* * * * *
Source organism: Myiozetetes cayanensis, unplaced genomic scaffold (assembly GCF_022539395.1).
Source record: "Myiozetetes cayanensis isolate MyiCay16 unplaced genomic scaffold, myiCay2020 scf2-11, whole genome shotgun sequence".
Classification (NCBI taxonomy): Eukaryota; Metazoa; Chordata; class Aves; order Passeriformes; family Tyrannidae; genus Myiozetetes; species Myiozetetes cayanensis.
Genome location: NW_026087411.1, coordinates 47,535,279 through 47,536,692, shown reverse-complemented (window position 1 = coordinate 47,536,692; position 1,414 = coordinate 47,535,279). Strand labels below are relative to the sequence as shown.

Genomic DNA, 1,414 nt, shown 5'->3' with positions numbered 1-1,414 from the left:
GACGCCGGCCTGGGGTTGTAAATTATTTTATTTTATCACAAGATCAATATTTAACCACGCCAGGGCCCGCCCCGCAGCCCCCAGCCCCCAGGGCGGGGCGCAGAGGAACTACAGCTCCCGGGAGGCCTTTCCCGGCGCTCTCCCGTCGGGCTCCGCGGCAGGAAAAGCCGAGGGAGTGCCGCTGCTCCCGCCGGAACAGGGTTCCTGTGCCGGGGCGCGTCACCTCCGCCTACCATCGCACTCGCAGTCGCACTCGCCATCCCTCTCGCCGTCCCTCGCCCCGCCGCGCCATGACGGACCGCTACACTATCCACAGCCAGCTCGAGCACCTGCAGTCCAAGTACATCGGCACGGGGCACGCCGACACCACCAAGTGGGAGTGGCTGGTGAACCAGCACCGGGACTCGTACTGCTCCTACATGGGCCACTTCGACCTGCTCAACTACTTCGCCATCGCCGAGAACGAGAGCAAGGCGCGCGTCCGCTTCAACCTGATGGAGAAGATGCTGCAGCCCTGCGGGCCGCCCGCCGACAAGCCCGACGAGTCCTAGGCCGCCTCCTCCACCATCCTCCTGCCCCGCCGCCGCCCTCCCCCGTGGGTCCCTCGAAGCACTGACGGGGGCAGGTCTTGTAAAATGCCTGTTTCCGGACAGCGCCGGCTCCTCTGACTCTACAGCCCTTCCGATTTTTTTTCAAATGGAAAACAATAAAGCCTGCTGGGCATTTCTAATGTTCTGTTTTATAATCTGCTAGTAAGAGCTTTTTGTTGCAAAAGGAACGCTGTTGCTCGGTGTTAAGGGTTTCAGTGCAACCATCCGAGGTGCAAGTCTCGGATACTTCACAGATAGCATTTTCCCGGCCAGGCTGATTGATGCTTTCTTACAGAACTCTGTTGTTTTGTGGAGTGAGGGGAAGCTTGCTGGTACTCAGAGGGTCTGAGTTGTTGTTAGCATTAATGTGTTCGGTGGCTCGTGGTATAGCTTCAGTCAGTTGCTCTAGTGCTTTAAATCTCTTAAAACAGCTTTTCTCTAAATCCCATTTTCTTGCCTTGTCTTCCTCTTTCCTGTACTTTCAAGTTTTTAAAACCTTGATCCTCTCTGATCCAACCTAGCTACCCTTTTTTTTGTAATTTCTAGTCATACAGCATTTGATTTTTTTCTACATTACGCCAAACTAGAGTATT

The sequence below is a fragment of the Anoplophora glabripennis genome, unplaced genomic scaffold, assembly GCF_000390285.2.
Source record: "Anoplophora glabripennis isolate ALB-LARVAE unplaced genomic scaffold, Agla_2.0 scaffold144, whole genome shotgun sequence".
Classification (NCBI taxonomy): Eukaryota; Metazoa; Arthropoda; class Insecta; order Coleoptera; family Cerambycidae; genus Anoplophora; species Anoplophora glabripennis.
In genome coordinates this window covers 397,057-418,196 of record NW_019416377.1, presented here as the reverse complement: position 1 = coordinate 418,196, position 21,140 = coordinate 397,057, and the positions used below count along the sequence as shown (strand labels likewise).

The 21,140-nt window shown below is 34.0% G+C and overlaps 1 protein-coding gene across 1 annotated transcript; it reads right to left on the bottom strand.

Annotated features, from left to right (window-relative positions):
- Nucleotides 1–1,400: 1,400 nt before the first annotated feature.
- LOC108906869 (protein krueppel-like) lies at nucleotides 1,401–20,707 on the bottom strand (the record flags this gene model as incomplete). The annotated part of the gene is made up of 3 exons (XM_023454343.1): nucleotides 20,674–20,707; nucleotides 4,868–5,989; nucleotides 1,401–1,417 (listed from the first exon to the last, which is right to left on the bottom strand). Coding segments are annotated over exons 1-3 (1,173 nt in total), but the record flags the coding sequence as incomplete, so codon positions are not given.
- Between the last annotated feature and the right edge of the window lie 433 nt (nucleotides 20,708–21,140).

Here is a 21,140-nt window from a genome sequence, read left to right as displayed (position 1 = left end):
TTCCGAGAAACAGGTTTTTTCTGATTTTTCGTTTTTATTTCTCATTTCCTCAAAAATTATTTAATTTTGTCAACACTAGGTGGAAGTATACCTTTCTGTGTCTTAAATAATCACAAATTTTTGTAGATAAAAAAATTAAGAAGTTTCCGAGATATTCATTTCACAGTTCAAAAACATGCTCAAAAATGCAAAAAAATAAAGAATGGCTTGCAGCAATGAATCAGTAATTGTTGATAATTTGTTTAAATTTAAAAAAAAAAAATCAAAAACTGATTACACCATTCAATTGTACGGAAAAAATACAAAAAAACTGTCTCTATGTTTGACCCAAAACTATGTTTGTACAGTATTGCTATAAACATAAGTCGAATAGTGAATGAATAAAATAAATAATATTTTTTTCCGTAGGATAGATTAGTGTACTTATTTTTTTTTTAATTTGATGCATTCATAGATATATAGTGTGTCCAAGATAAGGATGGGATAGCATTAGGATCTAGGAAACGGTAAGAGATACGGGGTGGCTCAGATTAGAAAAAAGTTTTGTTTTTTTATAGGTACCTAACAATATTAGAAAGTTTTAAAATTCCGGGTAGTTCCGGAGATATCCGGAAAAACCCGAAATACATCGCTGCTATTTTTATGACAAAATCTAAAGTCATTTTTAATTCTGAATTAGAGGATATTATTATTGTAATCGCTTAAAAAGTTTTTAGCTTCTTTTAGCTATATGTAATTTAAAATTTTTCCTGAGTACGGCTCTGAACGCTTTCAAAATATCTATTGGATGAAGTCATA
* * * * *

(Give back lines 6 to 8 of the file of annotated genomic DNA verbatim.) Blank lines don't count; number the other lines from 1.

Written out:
GACGCCGGCCTGGGGTTGTAAATTATTTTATTTTATCACAAGATCAATATTTAACCACGCCAGGGCCCGCCCCGCAGCCCCCAGCCCCCAGGGCGGGGCGCAGAGGAACTACAGCTCCCGGGAGGCCTTTCCCGGCGCTCTCCCGTCGGGCTCCGCGGCAGGAAAAGCCGAGGGAGTGCCGCTGCTCCCGCCGGAACAGGGTTCCTGTGCCGGGGCGCGTCACCTCCGCCTACCATCGCACTCGCAGTCGCACTCGCCATCCCTCTCGCCGTCCCTCGCCCCGCCGCGCCATGACGGACCGCTACACTATCCACAGCCAGCTCGAGCACCTGCAGTCCAAGTACATCGGCACGGGGCACGCCGACACCACCAAGTGGGAGTGGCTGGTGAACCAGCACCGGGACTCGTACTGCTCCTACATGGGCCACTTCGACCTGCTCAACTACTTCGCCATCGCCGAGAACGAGAGCAAGGCGCGCGTCCGCTTCAACCTGATGGAGAAGATGCTGCAGCCCTGCGGGCCGCCCGCCGACAAGCCCGACGAGTCCTAGGCCGCCTCCTCCACCATCCTCCTGCCCCGCCGCCGCCCTCCCCCGTGGGTCCCTCGAAGCACTGACGGGGGCAGGTCTTGTAAAATGCCTGTTTCCGGACAGCGCCGGCTCCTCTGACTCTACAGCCCTTCCGATTTTTTTTCAAATGGAAAACAATAAAGCCTGCTGGGCATTTCTAATGTTCTGTTTTATAATCTGCTAGTAAGAGCTTTTTGTTGCAAAAGGAACGCTGTTGCTCGGTGTTAAGGGTTTCAGTGCAACCATCCGAGGTGCAAGTCTCGGATACTTCACAGATAGCATTTTCCCGGCCAGGCTGATTGATGCTTTCTTACAGAACTCTGTTGTTTTGTGGAGTGAGGGGAAGCTTGCTGGTACTCAGAGGGTCTGAGTTGTTGTTAGCATTAATGTGTTCGGTGGCTCGTGGTATAGCTTCAGTCAGTTGCTCTAGTGCTTTAAATCTCTTAAAACAGCTTTTCTCTAAATCCCATTTTCTTGCCTTGTCTTCCTCTTTCCTGTACTTTCAAGTTTTTAAAACCTTGATCCTCTCTGATCCAACCTAGCTACCCTTTTTTTTGTAATTTCTAGTCATACAGCATTTGATTTTTTTCTACATTACGCCAAACTAGAGTATT

The sequence below is a fragment of the Anoplophora glabripennis genome, unplaced genomic scaffold, assembly GCF_000390285.2.
Source record: "Anoplophora glabripennis isolate ALB-LARVAE unplaced genomic scaffold, Agla_2.0 scaffold144, whole genome shotgun sequence".